This lesson was taught to be my one of my favorite TV news directors, but it also applies to radio:  The stations that survive and prosper are the ones that do the best job of reflecting their communities.  So many radio stations these days are the broadcast equivalent of an MP3 player.  Still others take syndicated talk shows off the satellite, and offer amazingly little local content.  There is no audience engagement. 

A radio station in Philadelphia is offering a free webinar on how to produce better radio commercials.  There is a catch.  You have to spend some advertising dollars with the station.

Bad radio commercials are really nothing new.  On top of that, when I hear a radio station say "commercial free," it drives me insane.  You're teaching the audience that commercials are bad.

I'm a broadcaster and a believer.  Good things can happen, but they don't come easy.

Thursday, October 12, 2017

Thursday Scrapple

It's nice to see the New England Patriots are mortal, and the Pittsburgh Steelers seem out of control.

I'd rather spend my day with the radio, Drew Carey, Night Court, Barney Miller, and Scrubs reruns rather than most new things on TV.

Burger King is introducing spicy chicken nuggets because Wendy's dropped its spicy chicken nuggets.  I'll probably try them, even though to most fast food chains, "spicy" translates into "salt."

A fall chill has its charm, but it will be here soon enough.  Enjoy the warmth.

I need to get my driver's license picture taken, and I dread it-- even though my last couple of visits have been quick ones.

Hurricanes, fires...  I will forever be in awe of nature.

Part of my work Monday was dedicated to getting election preview stories ready.  Where has the year gone?  It seems like the primary was yesterday.

I'll be meeting with my accountant to do income tax returns before you know it.

Keeping a schedule in my phone isn't my thing.  I find Post Its and Sharpies more effective.  Both are marvelous inventions.

Fall foliage colors don't quite seem right this year.

Still at 140 characters on Twitters, and I'm still okay with that.

I know a lot of roads need to be paved, but do we have to do them all at once?

The U.S. soccer team won't participate in the World Cup this year.  Sorry.  I just can't get interested in soccer.

Perhaps I'd be watching the MLB playoffs if I could find them on TV.

The Yankees' story is proving to be, by far, the most interesting of the post season.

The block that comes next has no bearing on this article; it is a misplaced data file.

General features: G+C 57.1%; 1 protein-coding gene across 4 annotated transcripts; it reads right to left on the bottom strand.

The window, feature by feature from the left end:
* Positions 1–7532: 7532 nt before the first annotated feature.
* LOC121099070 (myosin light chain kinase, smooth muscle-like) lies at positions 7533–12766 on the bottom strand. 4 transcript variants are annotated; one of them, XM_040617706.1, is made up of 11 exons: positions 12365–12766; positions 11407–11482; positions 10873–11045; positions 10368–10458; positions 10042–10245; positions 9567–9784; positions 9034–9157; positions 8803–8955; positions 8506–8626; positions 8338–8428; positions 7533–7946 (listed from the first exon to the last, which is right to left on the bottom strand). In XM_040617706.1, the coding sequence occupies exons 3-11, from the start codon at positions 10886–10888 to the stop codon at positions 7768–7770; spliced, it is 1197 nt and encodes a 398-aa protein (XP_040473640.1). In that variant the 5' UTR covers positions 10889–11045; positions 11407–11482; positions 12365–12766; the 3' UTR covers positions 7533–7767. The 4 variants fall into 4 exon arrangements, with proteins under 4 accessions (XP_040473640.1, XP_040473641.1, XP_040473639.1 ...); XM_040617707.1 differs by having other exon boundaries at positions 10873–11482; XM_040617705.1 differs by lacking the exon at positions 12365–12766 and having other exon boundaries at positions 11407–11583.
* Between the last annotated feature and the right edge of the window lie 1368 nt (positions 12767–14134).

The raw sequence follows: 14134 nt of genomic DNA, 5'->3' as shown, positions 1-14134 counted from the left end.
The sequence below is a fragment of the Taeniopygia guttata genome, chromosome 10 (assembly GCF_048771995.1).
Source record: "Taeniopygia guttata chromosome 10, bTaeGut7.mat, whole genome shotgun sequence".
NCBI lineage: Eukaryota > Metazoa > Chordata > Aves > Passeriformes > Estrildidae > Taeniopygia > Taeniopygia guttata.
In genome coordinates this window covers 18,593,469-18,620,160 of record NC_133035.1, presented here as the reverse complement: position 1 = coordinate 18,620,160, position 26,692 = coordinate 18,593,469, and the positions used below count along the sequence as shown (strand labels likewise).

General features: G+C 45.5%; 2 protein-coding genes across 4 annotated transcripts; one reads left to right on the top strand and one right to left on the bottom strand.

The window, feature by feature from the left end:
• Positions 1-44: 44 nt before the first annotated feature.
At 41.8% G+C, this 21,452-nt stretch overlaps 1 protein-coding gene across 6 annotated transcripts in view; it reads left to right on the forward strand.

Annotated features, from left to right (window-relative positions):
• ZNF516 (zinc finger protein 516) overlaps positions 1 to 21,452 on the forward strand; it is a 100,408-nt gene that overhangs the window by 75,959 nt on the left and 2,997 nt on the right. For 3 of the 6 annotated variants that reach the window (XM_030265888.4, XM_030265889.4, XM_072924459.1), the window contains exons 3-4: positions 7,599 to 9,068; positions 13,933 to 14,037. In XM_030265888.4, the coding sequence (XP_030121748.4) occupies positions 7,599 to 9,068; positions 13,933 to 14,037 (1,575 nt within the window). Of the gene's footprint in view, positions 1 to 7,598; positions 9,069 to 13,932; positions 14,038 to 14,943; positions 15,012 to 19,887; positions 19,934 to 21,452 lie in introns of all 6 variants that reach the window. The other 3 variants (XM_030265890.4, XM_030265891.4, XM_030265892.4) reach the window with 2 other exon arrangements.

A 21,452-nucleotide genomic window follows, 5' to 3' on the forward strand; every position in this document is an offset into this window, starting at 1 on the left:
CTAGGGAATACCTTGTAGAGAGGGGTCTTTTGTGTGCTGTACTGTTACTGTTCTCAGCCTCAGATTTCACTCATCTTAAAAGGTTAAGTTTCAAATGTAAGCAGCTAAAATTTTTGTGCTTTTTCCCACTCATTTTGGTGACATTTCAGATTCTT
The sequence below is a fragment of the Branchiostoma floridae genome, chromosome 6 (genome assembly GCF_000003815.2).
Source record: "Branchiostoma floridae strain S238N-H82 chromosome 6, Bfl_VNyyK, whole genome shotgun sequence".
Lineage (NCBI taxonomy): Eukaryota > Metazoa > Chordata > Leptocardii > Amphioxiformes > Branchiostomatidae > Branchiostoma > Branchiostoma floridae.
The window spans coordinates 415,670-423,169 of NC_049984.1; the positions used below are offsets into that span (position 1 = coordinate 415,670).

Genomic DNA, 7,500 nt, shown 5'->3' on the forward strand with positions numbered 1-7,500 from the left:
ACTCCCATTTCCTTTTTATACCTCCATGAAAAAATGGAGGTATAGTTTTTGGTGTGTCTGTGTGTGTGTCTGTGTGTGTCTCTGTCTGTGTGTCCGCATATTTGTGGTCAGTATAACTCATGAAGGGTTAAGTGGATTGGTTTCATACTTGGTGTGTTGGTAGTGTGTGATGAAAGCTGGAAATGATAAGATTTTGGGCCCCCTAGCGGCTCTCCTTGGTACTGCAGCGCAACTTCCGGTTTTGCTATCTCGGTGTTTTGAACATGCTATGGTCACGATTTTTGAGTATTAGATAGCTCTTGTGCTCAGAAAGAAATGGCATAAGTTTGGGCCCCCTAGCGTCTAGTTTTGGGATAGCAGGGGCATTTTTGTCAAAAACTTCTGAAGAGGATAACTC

Say it isn't so!  Dunkin' Donuts is considering reducing the variety of donuts it offers.

You don't appreciate how important they are until you grab a jacket without a tech pocket.

Wednesday, October 11, 2017

Giveth and Taketh

It's change of season time, and that means more than different temperatures and earlier sunsets.

I will really miss the aroma of a freshly mown lawn. It's one of the scents of summer.  Loved it as a kid.  Love it as an adult.  It's magic.

It's only early October.  There is still some lawn mowing left to do.  There is also some bike riding time in there, and I know those days are numbered as well.

While bikes and lawns go away, something returns.  I've written about this before, and it's not the easiest thing to put in to words.  You really have to experience it.

It seems to be more pronounced in the fall and winter.  There's a cemetery around the corner from me, and it features several tall evergreens.  The wind makes an ominous wooshing sound when it whips through those trees, and it takes me back to the similar sound the wind and a tree made outside my bedroom window as a kid.

The bedroom window tree is long gone, and the cemetery recently reduced its number of evergreens.  During a recent walk, I recently discovered there are still enough to make that spooky woosh, a sound that takes me back to stormy nights and windy winter days.

 There is that youthful innocence of the smell of freshly cut grass.  There is that windy sound that takes you back to childhood, and the charm of going for a walk on a grey fall day.

The bottom line is that every season has its charm, and it might not be something that jumps right out at you.

Tuesday, October 10, 2017

Fast and Hungry

Thankfully, situations like this are rare.

It's been a while, so my doctor and I agreed I should get some bloodwork.  Fear not.  It's just routine.

I'm sure most of you have been  though this before, but you fast ten to twelve hours before the lab draws the blood.  I usually go a few extra hours to be on the safe side.  My last food was at 1:00 PM.  I arrived at the lab at 7:00 the next morning.  No food in all that time.  Just water-- and a lot of it.  

Some gym time helped take my mind off my hunger.  The lack of food really wasn't the issue.  I really missed my morning diet colas.